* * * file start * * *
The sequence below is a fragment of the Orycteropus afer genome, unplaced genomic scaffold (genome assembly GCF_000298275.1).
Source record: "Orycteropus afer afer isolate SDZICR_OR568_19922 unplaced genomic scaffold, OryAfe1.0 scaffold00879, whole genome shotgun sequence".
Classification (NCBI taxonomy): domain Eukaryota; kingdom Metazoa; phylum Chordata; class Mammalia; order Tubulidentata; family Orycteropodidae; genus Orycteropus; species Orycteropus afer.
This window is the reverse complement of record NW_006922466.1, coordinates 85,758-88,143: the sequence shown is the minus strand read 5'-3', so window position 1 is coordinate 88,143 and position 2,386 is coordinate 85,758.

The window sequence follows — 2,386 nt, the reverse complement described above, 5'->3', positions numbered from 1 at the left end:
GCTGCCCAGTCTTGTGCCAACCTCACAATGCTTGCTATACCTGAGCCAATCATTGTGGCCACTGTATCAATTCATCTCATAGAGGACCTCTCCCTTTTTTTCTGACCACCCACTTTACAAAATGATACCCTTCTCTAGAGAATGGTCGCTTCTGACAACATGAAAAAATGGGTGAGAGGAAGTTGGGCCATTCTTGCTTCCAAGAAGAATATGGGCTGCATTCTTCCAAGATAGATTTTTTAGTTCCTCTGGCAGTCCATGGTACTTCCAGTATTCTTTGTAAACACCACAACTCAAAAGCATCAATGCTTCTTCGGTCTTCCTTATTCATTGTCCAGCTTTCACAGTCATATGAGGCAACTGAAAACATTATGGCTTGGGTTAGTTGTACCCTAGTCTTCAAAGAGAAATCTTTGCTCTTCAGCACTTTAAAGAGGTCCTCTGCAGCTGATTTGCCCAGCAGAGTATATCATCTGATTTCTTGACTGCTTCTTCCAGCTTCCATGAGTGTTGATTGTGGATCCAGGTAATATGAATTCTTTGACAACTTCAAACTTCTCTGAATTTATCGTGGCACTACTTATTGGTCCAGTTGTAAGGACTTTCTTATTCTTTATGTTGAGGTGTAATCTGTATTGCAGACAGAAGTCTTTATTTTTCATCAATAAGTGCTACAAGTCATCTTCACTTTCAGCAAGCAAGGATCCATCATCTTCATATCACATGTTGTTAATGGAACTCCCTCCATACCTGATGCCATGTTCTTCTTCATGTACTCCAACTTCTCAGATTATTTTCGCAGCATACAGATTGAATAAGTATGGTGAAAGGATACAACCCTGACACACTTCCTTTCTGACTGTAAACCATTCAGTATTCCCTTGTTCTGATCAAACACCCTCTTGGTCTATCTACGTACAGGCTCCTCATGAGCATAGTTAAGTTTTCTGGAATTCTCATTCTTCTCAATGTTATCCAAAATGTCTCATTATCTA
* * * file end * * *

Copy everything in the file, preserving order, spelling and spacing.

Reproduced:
The sequence below is a fragment of the Orycteropus afer genome, unplaced genomic scaffold (genome assembly GCF_000298275.1).
Source record: "Orycteropus afer afer isolate SDZICR_OR568_19922 unplaced genomic scaffold, OryAfe1.0 scaffold00879, whole genome shotgun sequence".
Classification (NCBI taxonomy): domain Eukaryota; kingdom Metazoa; phylum Chordata; class Mammalia; order Tubulidentata; family Orycteropodidae; genus Orycteropus; species Orycteropus afer.
This window is the reverse complement of record NW_006922466.1, coordinates 85,758-88,143: the sequence shown is the minus strand read 5'-3', so window position 1 is coordinate 88,143 and position 2,386 is coordinate 85,758.

The window sequence follows — 2,386 nt, the reverse complement described above, 5'->3', positions numbered from 1 at the left end:
GCTGCCCAGTCTTGTGCCAACCTCACAATGCTTGCTATACCTGAGCCAATCATTGTGGCCACTGTATCAATTCATCTCATAGAGGACCTCTCCCTTTTTTTCTGACCACCCACTTTACAAAATGATACCCTTCTCTAGAGAATGGTCGCTTCTGACAACATGAAAAAATGGGTGAGAGGAAGTTGGGCCATTCTTGCTTCCAAGAAGAATATGGGCTGCATTCTTCCAAGATAGATTTTTTAGTTCCTCTGGCAGTCCATGGTACTTCCAGTATTCTTTGTAAACACCACAACTCAAAAGCATCAATGCTTCTTCGGTCTTCCTTATTCATTGTCCAGCTTTCACAGTCATATGAGGCAACTGAAAACATTATGGCTTGGGTTAGTTGTACCCTAGTCTTCAAAGAGAAATCTTTGCTCTTCAGCACTTTAAAGAGGTCCTCTGCAGCTGATTTGCCCAGCAGAGTATATCATCTGATTTCTTGACTGCTTCTTCCAGCTTCCATGAGTGTTGATTGTGGATCCAGGTAATATGAATTCTTTGACAACTTCAAACTTCTCTGAATTTATCGTGGCACTACTTATTGGTCCAGTTGTAAGGACTTTCTTATTCTTTATGTTGAGGTGTAATCTGTATTGCAGACAGAAGTCTTTATTTTTCATCAATAAGTGCTACAAGTCATCTTCACTTTCAGCAAGCAAGGATCCATCATCTTCATATCACATGTTGTTAATGGAACTCCCTCCATACCTGATGCCATGTTCTTCTTCATGTACTCCAACTTCTCAGATTATTTTCGCAGCATACAGATTGAATAAGTATGGTGAAAGGATACAACCCTGACACACTTCCTTTCTGACTGTAAACCATTCAGTATTCCCTTGTTCTGATCAAACACCCTCTTGGTCTATCTACGTACAGGCTCCTCATGAGCATAGTTAAGTTTTCTGGAATTCTCATTCTTCTCAATGTTATCCAAAATGTCTCATTATCTA